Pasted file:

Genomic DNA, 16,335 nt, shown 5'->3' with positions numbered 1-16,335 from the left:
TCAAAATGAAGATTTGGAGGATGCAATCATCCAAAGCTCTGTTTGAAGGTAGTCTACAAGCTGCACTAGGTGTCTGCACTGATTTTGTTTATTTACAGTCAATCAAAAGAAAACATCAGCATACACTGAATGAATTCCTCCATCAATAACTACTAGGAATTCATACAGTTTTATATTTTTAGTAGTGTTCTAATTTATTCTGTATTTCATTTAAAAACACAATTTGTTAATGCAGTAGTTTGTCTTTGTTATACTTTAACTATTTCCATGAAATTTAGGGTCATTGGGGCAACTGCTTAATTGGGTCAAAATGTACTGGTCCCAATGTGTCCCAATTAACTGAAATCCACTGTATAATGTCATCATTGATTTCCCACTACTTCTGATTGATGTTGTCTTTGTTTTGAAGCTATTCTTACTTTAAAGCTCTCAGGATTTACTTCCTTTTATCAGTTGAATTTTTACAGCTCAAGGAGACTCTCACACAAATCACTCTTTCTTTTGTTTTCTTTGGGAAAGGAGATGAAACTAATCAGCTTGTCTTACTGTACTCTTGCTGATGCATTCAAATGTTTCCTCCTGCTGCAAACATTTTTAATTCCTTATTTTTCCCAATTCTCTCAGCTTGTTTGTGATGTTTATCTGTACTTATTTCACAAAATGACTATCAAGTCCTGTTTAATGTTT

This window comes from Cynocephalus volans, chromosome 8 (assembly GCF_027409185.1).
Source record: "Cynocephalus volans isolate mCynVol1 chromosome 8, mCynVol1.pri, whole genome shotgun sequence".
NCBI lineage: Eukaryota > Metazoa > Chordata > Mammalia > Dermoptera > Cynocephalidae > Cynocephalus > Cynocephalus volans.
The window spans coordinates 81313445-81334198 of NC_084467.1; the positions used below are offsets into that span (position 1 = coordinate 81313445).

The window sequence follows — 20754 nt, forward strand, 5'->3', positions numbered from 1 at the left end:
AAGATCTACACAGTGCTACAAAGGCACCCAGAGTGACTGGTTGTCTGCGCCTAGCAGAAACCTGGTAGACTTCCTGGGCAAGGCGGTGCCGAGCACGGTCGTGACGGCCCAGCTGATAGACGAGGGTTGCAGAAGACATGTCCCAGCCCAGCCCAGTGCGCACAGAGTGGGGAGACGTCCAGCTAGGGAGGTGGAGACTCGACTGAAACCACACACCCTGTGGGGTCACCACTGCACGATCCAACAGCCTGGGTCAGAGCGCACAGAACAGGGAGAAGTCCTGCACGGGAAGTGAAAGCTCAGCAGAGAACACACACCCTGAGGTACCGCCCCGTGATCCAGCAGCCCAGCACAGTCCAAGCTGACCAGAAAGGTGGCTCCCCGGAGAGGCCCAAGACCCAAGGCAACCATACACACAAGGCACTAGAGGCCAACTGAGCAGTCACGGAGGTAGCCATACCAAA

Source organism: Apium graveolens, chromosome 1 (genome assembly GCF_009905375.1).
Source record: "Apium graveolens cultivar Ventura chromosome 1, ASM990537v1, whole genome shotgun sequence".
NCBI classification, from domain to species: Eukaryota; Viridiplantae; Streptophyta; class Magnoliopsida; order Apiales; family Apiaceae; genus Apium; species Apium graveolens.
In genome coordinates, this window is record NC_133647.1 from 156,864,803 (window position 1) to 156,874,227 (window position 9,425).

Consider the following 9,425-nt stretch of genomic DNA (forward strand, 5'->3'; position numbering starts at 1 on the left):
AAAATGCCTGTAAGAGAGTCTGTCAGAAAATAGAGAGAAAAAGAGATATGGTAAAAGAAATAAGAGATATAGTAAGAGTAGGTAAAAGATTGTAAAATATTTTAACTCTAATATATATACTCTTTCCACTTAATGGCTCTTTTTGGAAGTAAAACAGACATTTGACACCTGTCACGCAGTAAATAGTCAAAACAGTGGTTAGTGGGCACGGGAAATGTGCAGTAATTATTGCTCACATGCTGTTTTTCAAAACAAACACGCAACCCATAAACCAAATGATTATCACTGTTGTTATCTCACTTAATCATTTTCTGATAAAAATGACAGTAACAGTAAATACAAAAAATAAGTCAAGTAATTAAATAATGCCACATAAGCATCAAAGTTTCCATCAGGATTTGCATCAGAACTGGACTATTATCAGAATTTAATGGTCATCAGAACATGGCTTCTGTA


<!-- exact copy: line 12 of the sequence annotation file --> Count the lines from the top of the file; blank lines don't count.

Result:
In genome coordinates, this window is record NC_133647.1 from 156,864,803 (window position 1) to 156,874,227 (window position 9,425).